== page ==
At the end of Nicole Speasl's final semester of college, she was spent.

"I was really stressed for finals," the 2013 Montana State University Billings graduate said. "I wanted to do a juice cleanse to clear my mind."

She searched local Billings businesses for multiple gallons of unprocessed and raw fruit juices but it was a no-go.

"I wanted a large quantity of certain juices, and they said, 'we don’t do that,' " she said.

When Speasl started to create the juice concoctions that she desired on her own, she wanted to share what she had created with others.

Get Juiced was born.

With some investment capital from her grandmother Janet Jones, and her brother Brian, a Johnson and Wales University graduate, they created a menu of drinks and sold juices at farmers' markets out of their newly purchased concessions trailer last summer.

"We did a couple different events," Speasl said. "We became really popular and got a lot of feedback."

After building a base of customers, they began thinking seriously about settling down. They found a spot in Westgate Village next to the new Anytime Fitness gym and expanded their menu to include salads, wraps, sandwiches and smoothies.

All they needed was $19,000 to buy chairs, tables, supplies, other furnishings and the first month's rent.

To raise the cash, the trio turned to Kickstarter.

The crowd-funding website Kickstarter works by giving users a platform to propose ideas and share them with friends, family and potential investors. Entrepreneurs set minimum goals for how much they'd like to raise and how long they want the fundraising period to last. Contributors commit money to projects in exchange for rewards or incentives set up by the user listing their project.

If the financial goal is met, the investor gets the money. If it fails, contributors aren't charged.

Depending on how much contributors give to the Get Juiced campaign, they can expect handwritten letters, Facebook shout-outs, free merchandise, food, gift certificates and T-shirts.

"It doesn't only just go to what you would buy upfront," Speasl said. "It also goes to building a company that you like, and that you want to support."

Kickstarter was launched in 2009, and more than $3.2 million has been pledged to 432 projects in Montana to date, according to Justin Kazmark, a spokesperson for Kickstarter.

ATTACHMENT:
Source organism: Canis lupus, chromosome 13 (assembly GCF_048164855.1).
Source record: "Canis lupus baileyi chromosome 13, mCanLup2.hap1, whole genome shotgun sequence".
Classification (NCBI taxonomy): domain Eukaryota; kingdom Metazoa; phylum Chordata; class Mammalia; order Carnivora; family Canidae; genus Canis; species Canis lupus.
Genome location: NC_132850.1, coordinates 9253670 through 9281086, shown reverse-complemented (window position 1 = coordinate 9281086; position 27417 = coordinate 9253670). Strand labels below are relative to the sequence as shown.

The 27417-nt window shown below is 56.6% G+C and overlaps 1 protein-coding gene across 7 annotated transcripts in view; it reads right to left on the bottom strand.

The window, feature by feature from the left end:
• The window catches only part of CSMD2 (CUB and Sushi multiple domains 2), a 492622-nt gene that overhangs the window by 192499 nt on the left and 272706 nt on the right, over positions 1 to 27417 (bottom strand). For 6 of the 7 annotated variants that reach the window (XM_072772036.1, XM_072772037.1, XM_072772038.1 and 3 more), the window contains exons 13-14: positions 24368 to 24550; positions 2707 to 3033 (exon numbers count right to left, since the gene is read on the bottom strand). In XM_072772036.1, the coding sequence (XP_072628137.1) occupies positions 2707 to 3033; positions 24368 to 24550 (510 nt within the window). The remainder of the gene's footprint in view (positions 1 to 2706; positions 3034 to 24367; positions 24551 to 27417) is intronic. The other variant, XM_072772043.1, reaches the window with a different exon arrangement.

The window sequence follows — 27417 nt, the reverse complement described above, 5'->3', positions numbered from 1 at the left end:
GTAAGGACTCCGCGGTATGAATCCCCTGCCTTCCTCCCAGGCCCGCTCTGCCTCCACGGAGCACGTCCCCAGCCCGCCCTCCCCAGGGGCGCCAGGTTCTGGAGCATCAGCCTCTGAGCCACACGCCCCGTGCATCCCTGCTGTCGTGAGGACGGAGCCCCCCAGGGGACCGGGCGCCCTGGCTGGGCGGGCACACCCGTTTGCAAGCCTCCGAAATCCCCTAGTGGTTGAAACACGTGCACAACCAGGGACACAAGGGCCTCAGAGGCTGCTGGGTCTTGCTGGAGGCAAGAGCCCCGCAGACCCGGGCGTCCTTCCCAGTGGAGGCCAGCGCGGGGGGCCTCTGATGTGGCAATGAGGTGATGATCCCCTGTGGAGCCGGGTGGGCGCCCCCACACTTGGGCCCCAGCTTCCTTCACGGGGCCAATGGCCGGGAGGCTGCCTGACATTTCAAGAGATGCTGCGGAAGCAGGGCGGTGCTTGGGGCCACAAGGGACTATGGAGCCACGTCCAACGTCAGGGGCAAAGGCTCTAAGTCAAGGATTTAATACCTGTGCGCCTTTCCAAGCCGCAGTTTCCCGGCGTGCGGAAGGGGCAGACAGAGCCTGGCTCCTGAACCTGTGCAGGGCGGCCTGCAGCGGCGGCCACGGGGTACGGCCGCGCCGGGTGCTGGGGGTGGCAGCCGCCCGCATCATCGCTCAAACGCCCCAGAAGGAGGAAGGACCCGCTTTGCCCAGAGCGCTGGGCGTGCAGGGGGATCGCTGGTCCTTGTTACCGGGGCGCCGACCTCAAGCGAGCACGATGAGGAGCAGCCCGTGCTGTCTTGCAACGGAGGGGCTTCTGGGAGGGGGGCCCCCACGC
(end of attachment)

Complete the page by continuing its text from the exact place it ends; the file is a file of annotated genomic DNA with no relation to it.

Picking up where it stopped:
In Billings, more than $135,000 has been pledged to 24 projects.

Only nine projects have gone unfunded in Billings, he said. In Montana, 184 have failed to meet their goal.

Crowd funding helps people decide if their idea is viable before selling anything, said Scott Rickard, director of the Center of Applied Economic Research at Montana State University Billings.

Inventors create products or have ideas that they can't afford to pay for upfront, and have been launched or will soon make it to market because of crowd funding, Rickard said. "It allows you to seek and find a market for the product without having to front all the cost."

Allowing users to sort through ideas before they ever sell anything minimizes risk, he said.

"It’s giving you more flexibility. You can reach farther out on the first go-through."

A platform that gives users the chance to share their ideas with many people who are all willing to contribute a few dollars is why Kickstarter has become such a successful model, he said. "With the Internet and communications, you can seek out and find people who really want it badly and are willing to take the risk."

Reaching out to people interested in seeing a story told is what attracted almost 481 backers to contribute $60,248 to Jeffrey "JD" King's documentary film project, "Blue."

King, a self-taught filmmaker who lives near Molt, produced a movie that challenges thinking on carbon emissions, conservation and development put forth by environmental advocates.

He believes his project was so successful because people who were negatively impacted by the policies felt they weren't being heard.

"Many people believe in the project," he said. "They wanted it to be made, and their side of the story to be told."

The crowd-funding model allowed about half of his contributors to contribute less than $42 and still get something in return.

"The most popular pledge was the $25 pledge," he said. "That came with a copy of the film." His film is now available for sale online at online retailers like and through his website,

As an outsider to the mainstream world of documentary filmmaking, King said he did not have big-name investors to rely on. Kickstarter helped him find some of his backers, people living in rural parts of the West, who believe that environmental regulations put into place by the federal government have negatively impacted their livelihood.

"It’s a topic that they’re passionate about," he said. "I don’t think they get enough media attention from their perspective."

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